Phrases like “step on a crack; break your mother’s back”, and “an apple a day keeps the doctor away” are some of the most used superstitious phrases today. A superstition is an over exaggeration in the belief of the supernatural. They have been around since people have been debating nature and the way the world works. Superstitions come in many different varieties. Black cats crossing your path, broken mirrors, the numbers 13 and 7, walking under a ladder, and many more.
While bad luck is in the air, fear not because good luck can counteract the bad. Picking a penny up is a superstition to attract good luck. Having a rabbit’s foot or horseshoe can also bring in some good luck. Four-leafed clovers, while rather hard to find, can also be a sign of good luck. So no matter how bad things seem, just remember that the good is just around the corner.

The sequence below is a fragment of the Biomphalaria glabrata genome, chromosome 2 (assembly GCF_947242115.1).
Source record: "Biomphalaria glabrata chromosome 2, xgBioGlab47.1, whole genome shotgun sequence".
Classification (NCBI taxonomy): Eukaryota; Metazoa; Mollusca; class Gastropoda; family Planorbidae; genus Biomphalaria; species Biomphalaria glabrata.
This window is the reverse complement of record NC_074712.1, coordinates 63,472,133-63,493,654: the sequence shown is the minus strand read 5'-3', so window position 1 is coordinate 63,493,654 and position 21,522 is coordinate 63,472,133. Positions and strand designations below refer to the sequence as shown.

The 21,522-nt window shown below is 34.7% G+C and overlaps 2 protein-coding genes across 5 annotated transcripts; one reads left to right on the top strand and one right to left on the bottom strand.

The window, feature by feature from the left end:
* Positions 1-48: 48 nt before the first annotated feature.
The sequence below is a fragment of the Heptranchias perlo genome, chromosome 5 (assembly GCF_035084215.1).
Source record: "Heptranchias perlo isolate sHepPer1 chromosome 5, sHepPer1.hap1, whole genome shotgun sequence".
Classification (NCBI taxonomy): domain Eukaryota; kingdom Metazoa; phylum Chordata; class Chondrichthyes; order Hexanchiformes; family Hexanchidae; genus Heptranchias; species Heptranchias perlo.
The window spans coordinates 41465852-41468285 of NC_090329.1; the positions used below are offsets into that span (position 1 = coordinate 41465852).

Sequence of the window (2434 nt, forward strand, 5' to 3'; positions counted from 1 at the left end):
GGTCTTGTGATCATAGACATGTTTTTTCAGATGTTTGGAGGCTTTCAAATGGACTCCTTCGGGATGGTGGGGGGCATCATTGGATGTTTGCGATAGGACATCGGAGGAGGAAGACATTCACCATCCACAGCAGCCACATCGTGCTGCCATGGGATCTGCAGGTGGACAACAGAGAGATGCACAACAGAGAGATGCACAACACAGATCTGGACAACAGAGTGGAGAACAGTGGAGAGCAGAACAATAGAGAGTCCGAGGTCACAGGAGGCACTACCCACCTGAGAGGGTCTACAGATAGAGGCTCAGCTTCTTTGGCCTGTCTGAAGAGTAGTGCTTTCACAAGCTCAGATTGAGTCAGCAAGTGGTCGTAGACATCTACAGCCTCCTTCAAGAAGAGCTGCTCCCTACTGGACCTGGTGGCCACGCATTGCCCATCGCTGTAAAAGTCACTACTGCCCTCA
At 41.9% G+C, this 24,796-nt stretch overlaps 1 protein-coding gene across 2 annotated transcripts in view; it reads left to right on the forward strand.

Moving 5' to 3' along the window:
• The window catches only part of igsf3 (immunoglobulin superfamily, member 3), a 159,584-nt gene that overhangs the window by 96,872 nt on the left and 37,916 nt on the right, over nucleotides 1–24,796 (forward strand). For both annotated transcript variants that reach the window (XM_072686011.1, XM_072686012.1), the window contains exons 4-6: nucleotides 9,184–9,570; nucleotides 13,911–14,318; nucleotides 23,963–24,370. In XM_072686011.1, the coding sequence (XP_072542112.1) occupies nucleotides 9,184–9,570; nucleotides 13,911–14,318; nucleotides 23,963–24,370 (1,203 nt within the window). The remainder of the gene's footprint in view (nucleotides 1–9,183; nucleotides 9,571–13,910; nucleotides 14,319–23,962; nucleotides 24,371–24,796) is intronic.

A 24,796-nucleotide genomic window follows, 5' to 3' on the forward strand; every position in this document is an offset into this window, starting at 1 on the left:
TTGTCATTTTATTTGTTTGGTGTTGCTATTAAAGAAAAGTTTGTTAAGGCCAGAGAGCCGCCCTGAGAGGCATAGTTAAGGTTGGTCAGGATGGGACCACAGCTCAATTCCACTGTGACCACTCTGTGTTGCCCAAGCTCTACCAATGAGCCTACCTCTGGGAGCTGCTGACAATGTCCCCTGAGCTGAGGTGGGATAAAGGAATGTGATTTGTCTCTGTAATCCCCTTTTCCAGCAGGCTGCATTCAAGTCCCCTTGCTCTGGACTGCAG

For more information, check out these resources:
- Park, Robert L. Superstition : Belief in the Age of Science. vol. 1st ed, Princeton University Press, 2008. EBSCOhost.
- Lys, Claudia de. A Treasury of American Superstitions. New York: Philosophical Library, 1948. Call Number: 398.37 L996t
- Shermer, Michael. Why people believe weird things : pseudoscience, superstition, and other confusions of our time. New York: W.H. Freeman, 1997. Call Number: 133 S56
- Ruchlis, Hyman. How do you know it's true? : discovering the difference between science & superstition. Buffalo, NY: Prometheus Books, 1991. Call Number: 507.2 R826
- Fidrmuc, Jan and J. D. Tena. "Friday the 13Th: The Empirics of Bad Luck." Kyklos, vol. 68, no. 3, Aug. 2015, pp. 317-334. EBSCOhost, doi:10.1111/kykl.12085.